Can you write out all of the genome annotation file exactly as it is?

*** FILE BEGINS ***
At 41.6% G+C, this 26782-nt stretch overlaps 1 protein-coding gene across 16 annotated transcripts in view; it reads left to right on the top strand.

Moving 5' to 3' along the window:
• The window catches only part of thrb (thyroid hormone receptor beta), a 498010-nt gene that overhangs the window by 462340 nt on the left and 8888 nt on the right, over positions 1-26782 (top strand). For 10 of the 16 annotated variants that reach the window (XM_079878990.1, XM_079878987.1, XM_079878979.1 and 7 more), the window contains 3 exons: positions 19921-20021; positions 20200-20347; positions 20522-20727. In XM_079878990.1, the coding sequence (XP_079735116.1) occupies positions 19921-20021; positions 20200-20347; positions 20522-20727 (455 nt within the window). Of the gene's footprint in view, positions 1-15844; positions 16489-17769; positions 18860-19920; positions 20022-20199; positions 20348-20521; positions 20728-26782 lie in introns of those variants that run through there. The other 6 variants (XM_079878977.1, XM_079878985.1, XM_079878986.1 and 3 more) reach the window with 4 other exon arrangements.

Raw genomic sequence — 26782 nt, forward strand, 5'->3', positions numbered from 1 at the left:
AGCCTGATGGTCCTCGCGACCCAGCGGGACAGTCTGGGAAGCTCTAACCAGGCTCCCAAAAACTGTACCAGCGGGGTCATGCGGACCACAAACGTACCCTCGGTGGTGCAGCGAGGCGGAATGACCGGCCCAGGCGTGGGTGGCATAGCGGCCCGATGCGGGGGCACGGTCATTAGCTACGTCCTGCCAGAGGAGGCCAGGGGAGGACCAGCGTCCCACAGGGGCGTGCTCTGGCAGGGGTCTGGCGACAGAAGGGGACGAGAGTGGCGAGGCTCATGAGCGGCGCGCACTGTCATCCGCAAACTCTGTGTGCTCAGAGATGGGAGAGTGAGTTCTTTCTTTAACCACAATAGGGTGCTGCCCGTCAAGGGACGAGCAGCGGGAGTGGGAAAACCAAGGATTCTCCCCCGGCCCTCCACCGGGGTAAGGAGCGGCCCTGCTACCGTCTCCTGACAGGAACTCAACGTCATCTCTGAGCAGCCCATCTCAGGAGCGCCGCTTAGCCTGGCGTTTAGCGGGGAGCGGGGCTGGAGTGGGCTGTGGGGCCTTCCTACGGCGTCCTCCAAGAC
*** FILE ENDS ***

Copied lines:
At 41.6% G+C, this 26782-nt stretch overlaps 1 protein-coding gene across 16 annotated transcripts in view; it reads left to right on the top strand.

Moving 5' to 3' along the window:
• The window catches only part of thrb (thyroid hormone receptor beta), a 498010-nt gene that overhangs the window by 462340 nt on the left and 8888 nt on the right, over positions 1-26782 (top strand). For 10 of the 16 annotated variants that reach the window (XM_079878990.1, XM_079878987.1, XM_079878979.1 and 7 more), the window contains 3 exons: positions 19921-20021; positions 20200-20347; positions 20522-20727. In XM_079878990.1, the coding sequence (XP_079735116.1) occupies positions 19921-20021; positions 20200-20347; positions 20522-20727 (455 nt within the window). Of the gene's footprint in view, positions 1-15844; positions 16489-17769; positions 18860-19920; positions 20022-20199; positions 20348-20521; positions 20728-26782 lie in introns of those variants that run through there. The other 6 variants (XM_079878977.1, XM_079878985.1, XM_079878986.1 and 3 more) reach the window with 4 other exon arrangements.

Raw genomic sequence — 26782 nt, forward strand, 5'->3', positions numbered from 1 at the left:
AGCCTGATGGTCCTCGCGACCCAGCGGGACAGTCTGGGAAGCTCTAACCAGGCTCCCAAAAACTGTACCAGCGGGGTCATGCGGACCACAAACGTACCCTCGGTGGTGCAGCGAGGCGGAATGACCGGCCCAGGCGTGGGTGGCATAGCGGCCCGATGCGGGGGCACGGTCATTAGCTACGTCCTGCCAGAGGAGGCCAGGGGAGGACCAGCGTCCCACAGGGGCGTGCTCTGGCAGGGGTCTGGCGACAGAAGGGGACGAGAGTGGCGAGGCTCATGAGCGGCGCGCACTGTCATCCGCAAACTCTGTGTGCTCAGAGATGGGAGAGTGAGTTCTTTCTTTAACCACAATAGGGTGCTGCCCGTCAAGGGACGAGCAGCGGGAGTGGGAAAACCAAGGATTCTCCCCCGGCCCTCCACCGGGGTAAGGAGCGGCCCTGCTACCGTCTCCTGACAGGAACTCAACGTCATCTCTGAGCAGCCCATCTCAGGAGCGCCGCTTAGCCTGGCGTTTAGCGGGGAGCGGGGCTGGAGTGGGCTGTGGGGCCTTCCTACGGCGTCCTCCAAGAC